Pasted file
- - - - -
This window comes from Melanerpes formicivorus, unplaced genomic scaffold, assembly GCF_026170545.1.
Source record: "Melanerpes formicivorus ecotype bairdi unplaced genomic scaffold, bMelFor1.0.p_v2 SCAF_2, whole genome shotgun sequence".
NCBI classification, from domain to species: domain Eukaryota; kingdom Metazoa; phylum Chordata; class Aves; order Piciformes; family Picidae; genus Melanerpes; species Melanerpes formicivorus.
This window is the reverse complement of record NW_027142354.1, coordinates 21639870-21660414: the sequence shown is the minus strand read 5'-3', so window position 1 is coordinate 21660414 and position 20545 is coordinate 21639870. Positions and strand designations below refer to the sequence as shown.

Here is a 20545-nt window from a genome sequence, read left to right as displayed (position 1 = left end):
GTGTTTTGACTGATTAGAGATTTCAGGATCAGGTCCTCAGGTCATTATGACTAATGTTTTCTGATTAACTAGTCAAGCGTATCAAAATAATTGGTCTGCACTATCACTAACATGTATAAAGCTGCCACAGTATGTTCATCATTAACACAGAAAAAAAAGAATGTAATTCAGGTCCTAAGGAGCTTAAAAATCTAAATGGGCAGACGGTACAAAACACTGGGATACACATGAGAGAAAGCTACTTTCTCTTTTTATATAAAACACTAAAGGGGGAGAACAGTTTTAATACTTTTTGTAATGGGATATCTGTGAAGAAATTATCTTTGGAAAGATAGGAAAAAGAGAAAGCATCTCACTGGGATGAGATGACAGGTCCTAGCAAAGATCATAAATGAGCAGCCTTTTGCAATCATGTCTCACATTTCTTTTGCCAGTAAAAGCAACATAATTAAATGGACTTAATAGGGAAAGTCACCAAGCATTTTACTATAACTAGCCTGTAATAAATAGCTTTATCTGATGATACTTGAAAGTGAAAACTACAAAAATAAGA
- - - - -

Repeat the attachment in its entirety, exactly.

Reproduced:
This window comes from Melanerpes formicivorus, unplaced genomic scaffold, assembly GCF_026170545.1.
Source record: "Melanerpes formicivorus ecotype bairdi unplaced genomic scaffold, bMelFor1.0.p_v2 SCAF_2, whole genome shotgun sequence".
NCBI classification, from domain to species: domain Eukaryota; kingdom Metazoa; phylum Chordata; class Aves; order Piciformes; family Picidae; genus Melanerpes; species Melanerpes formicivorus.
This window is the reverse complement of record NW_027142354.1, coordinates 21639870-21660414: the sequence shown is the minus strand read 5'-3', so window position 1 is coordinate 21660414 and position 20545 is coordinate 21639870. Positions and strand designations below refer to the sequence as shown.

Here is a 20545-nt window from a genome sequence, read left to right as displayed (position 1 = left end):
GTGTTTTGACTGATTAGAGATTTCAGGATCAGGTCCTCAGGTCATTATGACTAATGTTTTCTGATTAACTAGTCAAGCGTATCAAAATAATTGGTCTGCACTATCACTAACATGTATAAAGCTGCCACAGTATGTTCATCATTAACACAGAAAAAAAAGAATGTAATTCAGGTCCTAAGGAGCTTAAAAATCTAAATGGGCAGACGGTACAAAACACTGGGATACACATGAGAGAAAGCTACTTTCTCTTTTTATATAAAACACTAAAGGGGGAGAACAGTTTTAATACTTTTTGTAATGGGATATCTGTGAAGAAATTATCTTTGGAAAGATAGGAAAAAGAGAAAGCATCTCACTGGGATGAGATGACAGGTCCTAGCAAAGATCATAAATGAGCAGCCTTTTGCAATCATGTCTCACATTTCTTTTGCCAGTAAAAGCAACATAATTAAATGGACTTAATAGGGAAAGTCACCAAGCATTTTACTATAACTAGCCTGTAATAAATAGCTTTATCTGATGATACTTGAAAGTGAAAACTACAAAAATAAGA